WILLIAMSON: It’s Time To Think About Louisiana’s Economic Pandemic

One of the issues that keeps me awake at night is the fragile economic condition Louisiana has been in, and will certainly continue to be in for the foreseeable future. Due in large part to mismanaged budgets and a lack of economic reforms for the past decade, coupled with the debilitating budgetary “gut punch” of CV-19, Louisiana’s economy is left hanging by a thread surviving only by a federal injection of cash soon to hit our treasury.

The $1.8 Billion in federal assistance, which was obtained largely by Senators Cassidy and Kennedy during the CARE Act negotiations, is the only thing keeping Louisiana from going bankrupt like Puerto Rico did a few years ago. However, what is unclear is whether this 1.8 billion will even be enough to save Louisiana’s dire financial situation. Once the stay-at-home order is lifted in the coming weeks, it is doubtful Louisianans will have much of an economy to return to.

This issue is horrific in scope, yet I hear nothing from the Governor in any of his press conferences about our economic health other than a perfunctory announcement of a recovery task force full of his supporters on Thursday. It’s similar to chewing gum and walking at the same time. This governor is focused on the pandemic and our personal health, as he needs to be, but unlike the White House press conferences, where our economic health is also front and center, there is nearly no mention of economic policy in any of Governor Edwards’ briefings. The governor may be chewing gum, but he ain’t walking at the same time.  Louisiana’s citizens deserve to understand what state we will return to once we leave our homes and return to normalcy post CV-19. The picture isn’t good and here is just a brief preview.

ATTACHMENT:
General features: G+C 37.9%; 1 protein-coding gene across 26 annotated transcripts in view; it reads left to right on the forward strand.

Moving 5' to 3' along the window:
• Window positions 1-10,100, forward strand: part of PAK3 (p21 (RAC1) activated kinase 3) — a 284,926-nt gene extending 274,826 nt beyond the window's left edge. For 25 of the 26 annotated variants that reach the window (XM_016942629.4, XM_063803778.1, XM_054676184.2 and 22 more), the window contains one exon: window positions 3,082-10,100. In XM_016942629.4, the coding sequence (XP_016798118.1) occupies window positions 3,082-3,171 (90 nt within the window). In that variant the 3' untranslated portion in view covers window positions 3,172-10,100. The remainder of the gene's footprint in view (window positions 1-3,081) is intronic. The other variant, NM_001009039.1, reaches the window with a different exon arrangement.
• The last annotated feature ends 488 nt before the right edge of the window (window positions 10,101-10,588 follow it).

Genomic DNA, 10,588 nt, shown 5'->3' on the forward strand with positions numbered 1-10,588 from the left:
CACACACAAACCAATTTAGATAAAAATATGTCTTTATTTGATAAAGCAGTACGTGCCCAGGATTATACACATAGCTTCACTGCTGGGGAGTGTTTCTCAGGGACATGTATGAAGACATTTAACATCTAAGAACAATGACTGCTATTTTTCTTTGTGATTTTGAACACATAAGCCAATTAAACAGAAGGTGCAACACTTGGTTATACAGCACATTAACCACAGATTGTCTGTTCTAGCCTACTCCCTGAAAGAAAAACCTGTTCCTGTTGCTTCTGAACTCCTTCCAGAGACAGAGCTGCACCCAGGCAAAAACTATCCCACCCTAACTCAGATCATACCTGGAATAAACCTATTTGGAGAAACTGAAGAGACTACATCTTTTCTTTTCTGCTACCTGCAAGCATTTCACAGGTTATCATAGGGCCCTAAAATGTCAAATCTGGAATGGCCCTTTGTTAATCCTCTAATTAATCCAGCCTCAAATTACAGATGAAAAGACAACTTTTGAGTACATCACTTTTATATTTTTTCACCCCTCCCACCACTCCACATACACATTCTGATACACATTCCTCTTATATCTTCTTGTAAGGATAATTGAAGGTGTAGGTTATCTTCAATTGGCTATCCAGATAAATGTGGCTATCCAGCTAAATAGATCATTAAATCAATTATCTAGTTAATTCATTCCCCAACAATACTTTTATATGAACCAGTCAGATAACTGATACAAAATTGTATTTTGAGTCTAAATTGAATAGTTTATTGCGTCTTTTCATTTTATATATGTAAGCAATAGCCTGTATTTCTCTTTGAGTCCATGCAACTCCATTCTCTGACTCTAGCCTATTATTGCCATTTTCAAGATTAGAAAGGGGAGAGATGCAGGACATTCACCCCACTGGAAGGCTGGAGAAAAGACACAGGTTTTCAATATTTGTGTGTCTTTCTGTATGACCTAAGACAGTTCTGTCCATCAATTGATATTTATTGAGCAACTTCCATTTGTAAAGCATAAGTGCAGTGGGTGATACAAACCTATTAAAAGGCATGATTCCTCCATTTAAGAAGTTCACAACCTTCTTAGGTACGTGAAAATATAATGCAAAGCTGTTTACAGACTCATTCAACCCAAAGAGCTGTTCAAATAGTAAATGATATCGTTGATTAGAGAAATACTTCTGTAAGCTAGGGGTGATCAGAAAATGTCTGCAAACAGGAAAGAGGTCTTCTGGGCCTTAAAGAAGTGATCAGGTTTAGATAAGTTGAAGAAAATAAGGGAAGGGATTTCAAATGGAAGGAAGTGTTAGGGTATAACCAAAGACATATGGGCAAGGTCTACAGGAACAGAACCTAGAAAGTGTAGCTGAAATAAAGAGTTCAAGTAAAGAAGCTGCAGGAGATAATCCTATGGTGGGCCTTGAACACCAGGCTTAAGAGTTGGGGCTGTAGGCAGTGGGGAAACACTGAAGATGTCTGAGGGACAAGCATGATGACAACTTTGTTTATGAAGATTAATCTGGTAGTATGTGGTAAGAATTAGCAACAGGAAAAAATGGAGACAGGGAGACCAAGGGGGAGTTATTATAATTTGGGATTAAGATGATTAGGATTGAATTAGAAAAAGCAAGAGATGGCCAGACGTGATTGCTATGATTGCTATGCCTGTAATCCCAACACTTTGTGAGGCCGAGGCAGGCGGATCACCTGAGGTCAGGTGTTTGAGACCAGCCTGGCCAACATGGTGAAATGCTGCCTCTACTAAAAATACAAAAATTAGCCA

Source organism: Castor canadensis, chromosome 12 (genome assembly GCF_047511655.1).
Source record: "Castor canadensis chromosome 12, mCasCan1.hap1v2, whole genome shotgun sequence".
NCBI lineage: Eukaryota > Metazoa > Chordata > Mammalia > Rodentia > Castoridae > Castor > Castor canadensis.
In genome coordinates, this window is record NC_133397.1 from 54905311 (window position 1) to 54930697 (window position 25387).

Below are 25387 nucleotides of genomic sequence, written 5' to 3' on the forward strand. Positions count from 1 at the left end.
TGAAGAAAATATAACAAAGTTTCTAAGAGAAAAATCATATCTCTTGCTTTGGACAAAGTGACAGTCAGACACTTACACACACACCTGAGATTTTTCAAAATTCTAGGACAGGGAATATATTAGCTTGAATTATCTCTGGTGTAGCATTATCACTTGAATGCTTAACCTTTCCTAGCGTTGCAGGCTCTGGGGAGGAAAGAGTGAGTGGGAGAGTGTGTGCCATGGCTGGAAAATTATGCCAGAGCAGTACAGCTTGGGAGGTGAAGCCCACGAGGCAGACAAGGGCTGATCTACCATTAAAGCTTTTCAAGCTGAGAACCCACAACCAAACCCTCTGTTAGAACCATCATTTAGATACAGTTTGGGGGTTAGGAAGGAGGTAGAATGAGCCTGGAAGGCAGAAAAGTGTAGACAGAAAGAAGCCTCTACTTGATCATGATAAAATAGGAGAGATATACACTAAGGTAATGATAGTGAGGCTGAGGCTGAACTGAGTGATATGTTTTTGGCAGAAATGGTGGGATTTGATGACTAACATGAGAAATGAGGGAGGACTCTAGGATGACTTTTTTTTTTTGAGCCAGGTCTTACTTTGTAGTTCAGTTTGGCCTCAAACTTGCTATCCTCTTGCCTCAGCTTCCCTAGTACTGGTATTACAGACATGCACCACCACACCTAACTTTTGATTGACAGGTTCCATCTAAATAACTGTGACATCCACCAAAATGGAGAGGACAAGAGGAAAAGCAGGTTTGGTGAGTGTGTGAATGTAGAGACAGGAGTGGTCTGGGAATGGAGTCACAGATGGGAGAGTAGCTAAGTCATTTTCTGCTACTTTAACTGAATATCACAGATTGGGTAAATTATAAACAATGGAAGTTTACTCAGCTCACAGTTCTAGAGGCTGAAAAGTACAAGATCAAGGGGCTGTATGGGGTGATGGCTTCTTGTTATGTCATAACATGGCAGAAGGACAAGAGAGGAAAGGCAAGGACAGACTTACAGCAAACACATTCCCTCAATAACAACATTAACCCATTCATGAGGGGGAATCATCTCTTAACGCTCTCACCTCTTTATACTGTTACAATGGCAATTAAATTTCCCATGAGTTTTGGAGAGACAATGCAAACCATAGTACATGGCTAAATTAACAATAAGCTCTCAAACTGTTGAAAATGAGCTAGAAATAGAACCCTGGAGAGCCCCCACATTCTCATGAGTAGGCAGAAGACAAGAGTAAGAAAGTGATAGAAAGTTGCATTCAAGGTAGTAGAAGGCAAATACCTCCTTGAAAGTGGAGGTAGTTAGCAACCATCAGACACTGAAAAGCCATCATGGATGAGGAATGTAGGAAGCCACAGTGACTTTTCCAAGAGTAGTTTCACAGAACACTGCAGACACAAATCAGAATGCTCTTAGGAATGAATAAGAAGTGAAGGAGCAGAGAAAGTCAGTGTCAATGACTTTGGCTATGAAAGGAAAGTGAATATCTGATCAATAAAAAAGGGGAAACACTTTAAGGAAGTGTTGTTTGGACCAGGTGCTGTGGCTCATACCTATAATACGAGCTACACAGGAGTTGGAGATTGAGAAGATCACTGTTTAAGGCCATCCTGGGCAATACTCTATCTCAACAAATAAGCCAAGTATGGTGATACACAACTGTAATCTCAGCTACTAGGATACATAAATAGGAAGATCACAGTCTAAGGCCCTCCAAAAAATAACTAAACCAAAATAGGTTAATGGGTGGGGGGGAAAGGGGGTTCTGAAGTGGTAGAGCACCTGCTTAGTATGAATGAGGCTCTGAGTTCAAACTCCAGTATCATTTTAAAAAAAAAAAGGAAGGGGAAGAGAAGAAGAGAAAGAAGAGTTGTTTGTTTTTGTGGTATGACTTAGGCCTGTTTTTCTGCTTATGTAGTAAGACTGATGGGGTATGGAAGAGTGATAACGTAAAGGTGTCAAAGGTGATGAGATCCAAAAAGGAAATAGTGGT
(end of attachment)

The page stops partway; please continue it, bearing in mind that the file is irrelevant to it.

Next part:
Overreliance on Sales Taxes

To start, roughly 58% of Louisiana’s revenue is comprised of sales taxes; one of the highest shares as a percent to revenue for a budget in the country.  Louisiana and its government have relied more and more on increasing the sales tax to plug economic budget shortfalls in the past. That effort has grown considerably under JBE’s leadership and is what puts us in the greatest danger today. Of the nearly $11 billion in revenue Louisiana realizes on an annual basis, $6.4 billion of that comes from sales taxes. Given that the state is on a current “stay at home order” and less shopping is occurring at retail points of sale, the vulnerability of Louisiana’s public fisc is obvious.

Google is now publishing its tracking tool of citizens’ mobility and their report shows that in the month of March there was a 45% drop in visits to retail shops. Granted, this is only one platform to measure a drop in shopping, and isn’t all inclusive of the real potential danger our budget faces, but it is at least more information that what we are getting out of the Governor’s administration on the economic hole this pandemic is creating. If this trend continues through the stay at home order at the end of April, Louisiana could be facing upwards of a billion dollar drop in revenue over this year because of our over reliance on a tax that isn’t compatible with a stay-at-home order. That is an amount nearly equal to the revenue short-fall crisis of four years ago that ultimately required four years and seven special sessions to (ineffectively) resolve.

Income Taxes Coupled with High Unemployment

Another major source of revenue for Louisiana’s budget, nearly 32% of budget revenue, is our income tax. About $3 billion is generated to fund our government through this tax. A recent report filed by WDSU in New Orleans highlights another worrisome issue that Louisiana and the state legislature will have to face once they reconvene. Nearly 100,000 workers filed for unemployment in Louisiana in March and over 350,000 since the beginning of the stay-at-home order. In comparison, in March of 2019 only about 1,700 citizens filed for unemployment benefits. To put those numbers into even greater perspective this represents a double-figure unemployment rate which won’t likely abate immediately when the lockdown is over. Louisiana could be facing a death blow of unemployment in the neighborhood of 20% once the stay at home order is lifted.